These graphs work best on a computer. Phones, not so well. Phone users: check out the blog.
These graphs are interactive (and not very useful or intelligible if viewed without interacting). You can click-and-drag to zoom, single-click on a particular item to turn it on or off, or double-click to show just that item.
The following graph attempts to show broadly “how bad” the epidemic is in each county, based on daily cases. It does this by multiplying DCPM, by the week-over-week growth factor in new cases. Here are the top 20:
And all counties severity:
Daily Cases Per Million
To really compare the numbers of different regions, we need to adjust for population. Hence “daily cases per million” (DCPM), which lets us see how relatively bad a region has it. I define a region as “warm” if DCMP is more than 100, and “hot” if DCPM is more than 200. You’ll definitely want to click-and-drag to zoom in to the busy part of this graph, since there are a few wild outliers that smash everything to the bottom:
The graph below is similar but shows all countries, and shows the moving average rather than the individual days with trendline:
Daily Cases Trajectories
The next graph shows the relative trajectories in daily-cases-per-million of the counties, in days since each county reached 100 DCPM (those that haven’t are not shown). So each county’s graph is shifted in time, so they align horizontally at the moment they reached 100 DCPM:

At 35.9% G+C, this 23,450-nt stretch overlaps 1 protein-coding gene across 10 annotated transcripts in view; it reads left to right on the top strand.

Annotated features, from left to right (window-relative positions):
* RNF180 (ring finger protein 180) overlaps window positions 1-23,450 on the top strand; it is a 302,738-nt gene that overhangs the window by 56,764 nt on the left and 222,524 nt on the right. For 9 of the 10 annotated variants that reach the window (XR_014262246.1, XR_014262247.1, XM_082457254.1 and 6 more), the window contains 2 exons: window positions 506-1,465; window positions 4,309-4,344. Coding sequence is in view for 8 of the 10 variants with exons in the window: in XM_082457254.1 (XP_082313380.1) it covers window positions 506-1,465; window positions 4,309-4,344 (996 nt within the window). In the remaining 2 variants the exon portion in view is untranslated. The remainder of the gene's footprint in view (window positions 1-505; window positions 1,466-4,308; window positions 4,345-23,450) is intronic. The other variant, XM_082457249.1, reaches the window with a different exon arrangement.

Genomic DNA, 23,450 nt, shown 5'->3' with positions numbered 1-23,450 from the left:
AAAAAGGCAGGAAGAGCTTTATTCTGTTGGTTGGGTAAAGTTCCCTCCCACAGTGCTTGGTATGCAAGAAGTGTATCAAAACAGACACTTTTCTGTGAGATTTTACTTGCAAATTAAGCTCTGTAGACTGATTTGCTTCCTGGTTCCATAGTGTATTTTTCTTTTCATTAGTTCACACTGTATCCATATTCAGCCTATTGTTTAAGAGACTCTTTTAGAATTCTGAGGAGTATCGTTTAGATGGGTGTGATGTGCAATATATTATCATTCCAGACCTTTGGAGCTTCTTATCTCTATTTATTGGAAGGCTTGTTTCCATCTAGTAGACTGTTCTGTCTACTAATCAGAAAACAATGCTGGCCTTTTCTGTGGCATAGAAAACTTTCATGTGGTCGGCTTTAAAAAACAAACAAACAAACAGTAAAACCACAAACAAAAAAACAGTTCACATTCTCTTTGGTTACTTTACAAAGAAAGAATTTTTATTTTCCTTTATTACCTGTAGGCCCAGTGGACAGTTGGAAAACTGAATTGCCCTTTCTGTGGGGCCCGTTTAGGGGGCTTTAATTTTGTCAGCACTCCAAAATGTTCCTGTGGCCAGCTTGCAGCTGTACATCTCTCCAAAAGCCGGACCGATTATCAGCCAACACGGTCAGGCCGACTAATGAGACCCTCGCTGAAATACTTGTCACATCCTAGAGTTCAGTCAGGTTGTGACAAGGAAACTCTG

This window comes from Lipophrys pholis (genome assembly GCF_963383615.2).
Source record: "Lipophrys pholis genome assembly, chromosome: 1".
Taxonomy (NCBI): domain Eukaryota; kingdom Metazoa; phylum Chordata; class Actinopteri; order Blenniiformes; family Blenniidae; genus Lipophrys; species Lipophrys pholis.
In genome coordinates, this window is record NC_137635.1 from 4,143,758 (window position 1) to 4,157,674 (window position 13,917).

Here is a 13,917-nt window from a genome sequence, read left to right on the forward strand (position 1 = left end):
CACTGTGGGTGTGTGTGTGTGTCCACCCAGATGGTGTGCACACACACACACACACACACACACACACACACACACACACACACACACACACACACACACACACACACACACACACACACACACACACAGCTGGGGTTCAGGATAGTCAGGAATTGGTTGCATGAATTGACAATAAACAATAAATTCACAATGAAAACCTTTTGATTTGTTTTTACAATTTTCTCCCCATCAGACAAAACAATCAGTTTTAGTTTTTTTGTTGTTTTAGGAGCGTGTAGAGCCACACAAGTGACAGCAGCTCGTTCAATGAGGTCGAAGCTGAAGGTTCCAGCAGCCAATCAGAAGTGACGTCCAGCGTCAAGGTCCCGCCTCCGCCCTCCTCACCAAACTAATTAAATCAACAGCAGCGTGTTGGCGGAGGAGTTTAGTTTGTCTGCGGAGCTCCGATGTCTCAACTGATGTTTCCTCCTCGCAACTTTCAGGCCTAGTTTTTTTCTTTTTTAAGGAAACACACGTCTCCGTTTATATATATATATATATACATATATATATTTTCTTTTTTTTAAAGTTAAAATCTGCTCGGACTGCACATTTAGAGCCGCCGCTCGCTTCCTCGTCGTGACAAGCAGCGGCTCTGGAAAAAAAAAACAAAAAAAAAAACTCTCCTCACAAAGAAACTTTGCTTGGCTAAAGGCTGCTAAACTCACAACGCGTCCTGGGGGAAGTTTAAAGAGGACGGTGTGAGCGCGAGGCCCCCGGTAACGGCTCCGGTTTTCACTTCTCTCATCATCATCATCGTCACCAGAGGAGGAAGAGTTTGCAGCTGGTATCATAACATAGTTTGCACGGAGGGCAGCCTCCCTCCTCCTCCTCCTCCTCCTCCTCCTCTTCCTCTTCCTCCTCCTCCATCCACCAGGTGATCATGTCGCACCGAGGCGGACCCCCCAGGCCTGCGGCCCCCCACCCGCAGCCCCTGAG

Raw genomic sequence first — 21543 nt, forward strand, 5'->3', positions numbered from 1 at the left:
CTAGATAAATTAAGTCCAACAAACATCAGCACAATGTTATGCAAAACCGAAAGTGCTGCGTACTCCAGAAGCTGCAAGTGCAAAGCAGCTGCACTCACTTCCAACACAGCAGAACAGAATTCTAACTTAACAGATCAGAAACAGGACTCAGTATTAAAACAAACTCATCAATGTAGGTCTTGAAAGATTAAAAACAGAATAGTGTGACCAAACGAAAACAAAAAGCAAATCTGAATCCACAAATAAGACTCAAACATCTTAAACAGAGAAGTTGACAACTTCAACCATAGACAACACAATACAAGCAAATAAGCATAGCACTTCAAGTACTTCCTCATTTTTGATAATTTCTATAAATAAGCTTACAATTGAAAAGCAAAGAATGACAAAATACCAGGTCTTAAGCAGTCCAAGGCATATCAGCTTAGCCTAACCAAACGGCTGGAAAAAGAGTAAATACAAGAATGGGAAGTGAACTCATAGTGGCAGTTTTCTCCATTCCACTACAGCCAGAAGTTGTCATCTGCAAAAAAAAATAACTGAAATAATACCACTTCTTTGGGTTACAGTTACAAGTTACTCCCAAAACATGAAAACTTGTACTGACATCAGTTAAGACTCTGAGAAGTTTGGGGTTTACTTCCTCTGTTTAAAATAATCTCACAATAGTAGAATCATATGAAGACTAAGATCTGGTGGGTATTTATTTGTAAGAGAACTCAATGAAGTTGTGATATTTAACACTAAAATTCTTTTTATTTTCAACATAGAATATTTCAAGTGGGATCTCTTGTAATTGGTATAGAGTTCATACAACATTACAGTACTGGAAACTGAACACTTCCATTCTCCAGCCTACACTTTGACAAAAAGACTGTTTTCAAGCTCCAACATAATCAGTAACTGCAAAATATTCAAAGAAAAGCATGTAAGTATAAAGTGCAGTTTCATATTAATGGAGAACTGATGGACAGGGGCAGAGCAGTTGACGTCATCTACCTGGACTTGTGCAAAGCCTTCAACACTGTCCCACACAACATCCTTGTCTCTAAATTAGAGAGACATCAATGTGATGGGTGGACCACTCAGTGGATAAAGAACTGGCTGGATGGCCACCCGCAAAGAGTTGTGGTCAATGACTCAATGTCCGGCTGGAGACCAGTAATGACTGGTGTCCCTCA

Daily Cases Growth
This next graph is the “rope chart,” which shows the daily growth of new cases each region. This allows to predict the direction a region is headed. When a line crosses zero headed downward, that region has turned the corner toward recovery. I define a region as “warm” if growth is greater than 1%, and “hot” if growth is greater than 5%. Remember that you can double-click a name at the right, to see a graph of just that region. Here again you’ll probably want to zoom in with click-and-drag to see the details better:
And the rope chart for all counties:
This next graph is similar to the rope chart, in that it shows percent growth. But rather than fitting a broad trendline, it uses a smoothed moving average, to show more of the fine details of the trajectories of each county. Here is the growth for the top 20 DCPM counties:
And here are all counties (this is mostly just a snarl unless you double-click the legend to select a particular county):